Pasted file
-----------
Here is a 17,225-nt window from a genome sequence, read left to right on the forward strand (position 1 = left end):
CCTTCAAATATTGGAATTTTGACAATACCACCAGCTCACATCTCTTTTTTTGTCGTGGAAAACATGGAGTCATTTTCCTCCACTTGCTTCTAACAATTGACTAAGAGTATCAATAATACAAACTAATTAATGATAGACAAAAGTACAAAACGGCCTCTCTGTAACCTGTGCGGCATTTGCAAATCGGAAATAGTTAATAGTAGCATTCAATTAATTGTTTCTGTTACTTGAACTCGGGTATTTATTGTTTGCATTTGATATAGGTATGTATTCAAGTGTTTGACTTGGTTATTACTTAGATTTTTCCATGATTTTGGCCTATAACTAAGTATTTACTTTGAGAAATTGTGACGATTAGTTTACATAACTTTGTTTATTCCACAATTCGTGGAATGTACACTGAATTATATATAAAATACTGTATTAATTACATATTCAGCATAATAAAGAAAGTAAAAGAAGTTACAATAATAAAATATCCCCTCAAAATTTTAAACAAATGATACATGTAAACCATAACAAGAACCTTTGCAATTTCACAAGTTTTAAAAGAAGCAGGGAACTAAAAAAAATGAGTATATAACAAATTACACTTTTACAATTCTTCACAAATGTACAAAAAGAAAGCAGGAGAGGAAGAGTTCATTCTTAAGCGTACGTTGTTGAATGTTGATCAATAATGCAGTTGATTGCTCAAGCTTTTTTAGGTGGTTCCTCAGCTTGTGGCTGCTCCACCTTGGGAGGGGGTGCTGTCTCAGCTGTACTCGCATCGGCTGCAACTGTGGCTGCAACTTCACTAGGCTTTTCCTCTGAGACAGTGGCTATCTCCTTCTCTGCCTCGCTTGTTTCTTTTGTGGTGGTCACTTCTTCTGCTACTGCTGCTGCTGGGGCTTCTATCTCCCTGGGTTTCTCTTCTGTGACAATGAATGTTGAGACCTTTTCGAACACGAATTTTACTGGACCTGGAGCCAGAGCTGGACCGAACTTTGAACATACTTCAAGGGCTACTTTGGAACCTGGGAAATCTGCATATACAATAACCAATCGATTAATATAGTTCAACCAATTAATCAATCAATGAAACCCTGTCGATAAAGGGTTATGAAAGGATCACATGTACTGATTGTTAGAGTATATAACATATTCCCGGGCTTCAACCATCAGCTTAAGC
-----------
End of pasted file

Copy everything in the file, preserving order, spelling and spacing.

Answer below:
Here is a 17,225-nt window from a genome sequence, read left to right on the forward strand (position 1 = left end):
CCTTCAAATATTGGAATTTTGACAATACCACCAGCTCACATCTCTTTTTTTGTCGTGGAAAACATGGAGTCATTTTCCTCCACTTGCTTCTAACAATTGACTAAGAGTATCAATAATACAAACTAATTAATGATAGACAAAAGTACAAAACGGCCTCTCTGTAACCTGTGCGGCATTTGCAAATCGGAAATAGTTAATAGTAGCATTCAATTAATTGTTTCTGTTACTTGAACTCGGGTATTTATTGTTTGCATTTGATATAGGTATGTATTCAAGTGTTTGACTTGGTTATTACTTAGATTTTTCCATGATTTTGGCCTATAACTAAGTATTTACTTTGAGAAATTGTGACGATTAGTTTACATAACTTTGTTTATTCCACAATTCGTGGAATGTACACTGAATTATATATAAAATACTGTATTAATTACATATTCAGCATAATAAAGAAAGTAAAAGAAGTTACAATAATAAAATATCCCCTCAAAATTTTAAACAAATGATACATGTAAACCATAACAAGAACCTTTGCAATTTCACAAGTTTTAAAAGAAGCAGGGAACTAAAAAAAATGAGTATATAACAAATTACACTTTTACAATTCTTCACAAATGTACAAAAAGAAAGCAGGAGAGGAAGAGTTCATTCTTAAGCGTACGTTGTTGAATGTTGATCAATAATGCAGTTGATTGCTCAAGCTTTTTTAGGTGGTTCCTCAGCTTGTGGCTGCTCCACCTTGGGAGGGGGTGCTGTCTCAGCTGTACTCGCATCGGCTGCAACTGTGGCTGCAACTTCACTAGGCTTTTCCTCTGAGACAGTGGCTATCTCCTTCTCTGCCTCGCTTGTTTCTTTTGTGGTGGTCACTTCTTCTGCTACTGCTGCTGCTGGGGCTTCTATCTCCCTGGGTTTCTCTTCTGTGACAATGAATGTTGAGACCTTTTCGAACACGAATTTTACTGGACCTGGAGCCAGAGCTGGACCGAACTTTGAACATACTTCAAGGGCTACTTTGGAACCTGGGAAATCTGCATATACAATAACCAATCGATTAATATAGTTCAACCAATTAATCAATCAATGAAACCCTGTCGATAAAGGGTTATGAAAGGATCACATGTACTGATTGTTAGAGTATATAACATATTCCCGGGCTTCAACCATCAGCTTAAGC